Protesters have claimed that police have assaulted them during demonstrations in New York, Washington and elsewhere. Film footage of a February New York antiwar rally showed what looked like a policeman on horseback charging into peaceful aged Leftists. The neoconservative New York Sun suggested in February 2003 that the New York Police Department “send two witnesses along for each participant [in an antiwar demonstration], with an eye toward preserving at least the possibility of an eventual treason prosecution” since all the demonstrators were guilty of “giving, at the very least, comfort to Saddam Hussein.”
One of the most violent government responses to an antiwar protest occurred when local police and the federally funded California Anti-Terrorism Task Force fired rubber bullets and tear gas at peaceful protesters and innocent bystanders at the port of Oakland, injuring a number of people. When the police attack sparked a geyser of media criticism, Mike van Winkle, the spokesman for the California Anti-Terrorism Information Center told the Oakland Tribune, “You can make an easy kind of a link that, if you have a protest group protesting a war where the cause that's being fought against is international terrorism, you might have terrorism at that protest. You can almost argue that a protest against that is a terrorist act.” Van Winkle justified classifying protesters like terrorists: “I've heard terrorism described as anything that is violent or has an economic impact, and shutting down a port certainly would have some economic impact. Terrorism isn't just bombs going off and killing people.”
Such aggressive tactics become more ominous in the light of the Bush administration's advocacy, in its Patriot II draft legislation, of nullifying all judicial consent decrees restricting state and local police from spying on those groups who may oppose government policies.
On May 30, 2002, Ashcroft effectively abolished restrictions on FBI surveillance of Americans' everyday lives first imposed in 1976. One FBI internal newsletter encouraged FBI agents to conduct more interviews with antiwar activists “for plenty of reasons, chief of which it will enhance the paranoia endemic in such circles and will further service to get the point across that there is an FBI agent behind every mailbox.”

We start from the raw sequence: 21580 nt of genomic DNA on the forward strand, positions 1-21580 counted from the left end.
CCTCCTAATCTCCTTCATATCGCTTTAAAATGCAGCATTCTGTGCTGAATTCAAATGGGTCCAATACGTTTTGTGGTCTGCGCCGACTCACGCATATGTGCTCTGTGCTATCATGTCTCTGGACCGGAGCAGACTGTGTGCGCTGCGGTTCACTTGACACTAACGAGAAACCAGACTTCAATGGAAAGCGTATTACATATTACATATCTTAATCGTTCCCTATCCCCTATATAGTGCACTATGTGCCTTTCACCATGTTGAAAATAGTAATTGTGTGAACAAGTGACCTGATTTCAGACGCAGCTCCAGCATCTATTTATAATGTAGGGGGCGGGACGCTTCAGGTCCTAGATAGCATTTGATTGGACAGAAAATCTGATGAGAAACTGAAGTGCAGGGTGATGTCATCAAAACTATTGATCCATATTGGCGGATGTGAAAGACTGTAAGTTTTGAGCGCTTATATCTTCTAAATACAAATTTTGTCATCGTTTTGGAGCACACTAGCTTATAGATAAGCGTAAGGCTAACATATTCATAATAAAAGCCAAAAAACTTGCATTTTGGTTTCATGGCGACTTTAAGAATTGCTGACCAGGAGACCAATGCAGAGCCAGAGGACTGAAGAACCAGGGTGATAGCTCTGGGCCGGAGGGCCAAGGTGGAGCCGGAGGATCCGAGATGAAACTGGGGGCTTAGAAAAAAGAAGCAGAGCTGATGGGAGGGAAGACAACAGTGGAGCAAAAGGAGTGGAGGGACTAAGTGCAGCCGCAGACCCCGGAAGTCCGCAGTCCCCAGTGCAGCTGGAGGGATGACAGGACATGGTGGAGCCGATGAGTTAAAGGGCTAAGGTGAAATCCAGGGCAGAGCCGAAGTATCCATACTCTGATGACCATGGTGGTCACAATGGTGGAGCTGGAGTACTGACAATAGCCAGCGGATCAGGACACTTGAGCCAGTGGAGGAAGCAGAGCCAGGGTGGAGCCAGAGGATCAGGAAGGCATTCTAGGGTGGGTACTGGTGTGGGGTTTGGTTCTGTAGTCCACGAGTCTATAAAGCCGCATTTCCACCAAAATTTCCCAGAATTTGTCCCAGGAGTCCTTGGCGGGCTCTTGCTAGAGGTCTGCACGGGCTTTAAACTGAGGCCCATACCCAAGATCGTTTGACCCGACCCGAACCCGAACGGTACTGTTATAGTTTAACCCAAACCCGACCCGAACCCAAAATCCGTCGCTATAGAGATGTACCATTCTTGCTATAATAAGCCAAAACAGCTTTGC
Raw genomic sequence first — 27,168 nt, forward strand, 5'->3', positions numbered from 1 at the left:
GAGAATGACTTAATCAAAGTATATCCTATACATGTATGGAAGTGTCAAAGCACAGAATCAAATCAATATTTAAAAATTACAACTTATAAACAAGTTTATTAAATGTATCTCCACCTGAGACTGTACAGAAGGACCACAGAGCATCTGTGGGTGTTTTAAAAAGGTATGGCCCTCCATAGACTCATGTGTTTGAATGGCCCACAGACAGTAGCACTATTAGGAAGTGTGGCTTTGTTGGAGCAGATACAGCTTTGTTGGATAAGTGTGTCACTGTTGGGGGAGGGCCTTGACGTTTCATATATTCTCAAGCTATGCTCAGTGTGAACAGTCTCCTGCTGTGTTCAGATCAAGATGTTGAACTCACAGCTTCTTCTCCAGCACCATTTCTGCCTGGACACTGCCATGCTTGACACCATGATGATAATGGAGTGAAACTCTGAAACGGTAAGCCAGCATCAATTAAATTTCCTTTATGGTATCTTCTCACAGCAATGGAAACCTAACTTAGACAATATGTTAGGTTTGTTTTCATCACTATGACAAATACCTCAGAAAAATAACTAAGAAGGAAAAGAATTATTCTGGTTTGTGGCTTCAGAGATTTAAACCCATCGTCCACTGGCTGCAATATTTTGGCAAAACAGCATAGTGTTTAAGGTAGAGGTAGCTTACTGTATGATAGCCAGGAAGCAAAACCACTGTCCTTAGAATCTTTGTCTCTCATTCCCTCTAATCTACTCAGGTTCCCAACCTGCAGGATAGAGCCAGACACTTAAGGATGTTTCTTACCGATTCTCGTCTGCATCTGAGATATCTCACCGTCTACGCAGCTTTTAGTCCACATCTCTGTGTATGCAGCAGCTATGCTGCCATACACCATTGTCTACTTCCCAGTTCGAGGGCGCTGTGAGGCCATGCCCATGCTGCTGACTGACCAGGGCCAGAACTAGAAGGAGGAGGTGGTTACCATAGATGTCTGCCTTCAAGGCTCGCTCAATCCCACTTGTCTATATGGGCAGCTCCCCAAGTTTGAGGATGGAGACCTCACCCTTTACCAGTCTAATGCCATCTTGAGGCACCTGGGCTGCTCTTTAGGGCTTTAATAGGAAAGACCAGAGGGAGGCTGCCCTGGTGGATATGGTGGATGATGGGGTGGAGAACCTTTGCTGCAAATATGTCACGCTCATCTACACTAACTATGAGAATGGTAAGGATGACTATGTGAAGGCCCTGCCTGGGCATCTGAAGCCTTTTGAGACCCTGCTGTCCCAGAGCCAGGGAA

The FBI took a shotgun approach towards protesters partly because of the FBI's “belief that dissident speech and association should be prevented because they were incipient steps towards the possible ultimate commission of act which might be criminal,” according to a Senate report.
On Nov. 23, news broke that the FBI is now actively conducting surveillance of antiwar demonstrators—supposedly to “blunt potential violence by extremist elements,” according to a Reuters interview with a federal law enforcement official. Given the FBI's expansive definition of “potential violence” in the past, this is a net that could catch almost any group or individual who falls into official disfavor.
The FBI is also urging local police to report suspicious activity by protesters to the Joint Terrorism Task Force, which is run by the FBI. If local police take the hint and start pouring in the dirt, the JTTF could soon be building a “Total Information Awareness”-lite database on those antiwar groups and activists.
If the FBI publicly admits that it is surveilling antiwar groups and urging local police to send in information on protestors, how far might the feds go?
It took over a decade after the first big antiwar protests in the '60s before the American people learned the extent of FBI efforts to suppress and subvert public opposition to the Vietnam War. Is the FBI now considering a similar order to field offices as the one it sent in 1968, telling them to gather information illustrating the “scurrilous and depraved nature of many of the characters, activities, habits and living conditions representative of New Left adherents”—but this time focused on those who oppose Bush's Brave New World?
Is the administration seeking to stifle domestic criticism? Absolutely. Is it carrying out a war on dissent? Probably not—yet. But the trend lines in federal attacks on freedom of speech should raise grave concerns to anyone worried about the First Amendment or about how a future liberal Democratic president such as Hillary Clinton might exploit the precedents that Bush is setting.
James Bovard is the author of Terrorism & Tyranny: Trampling Freedom, Justice, and Peace to Rid the World of Evil. This article is reprinted with permission from The American Conservative magazine, copyright Dec. 15, 2003.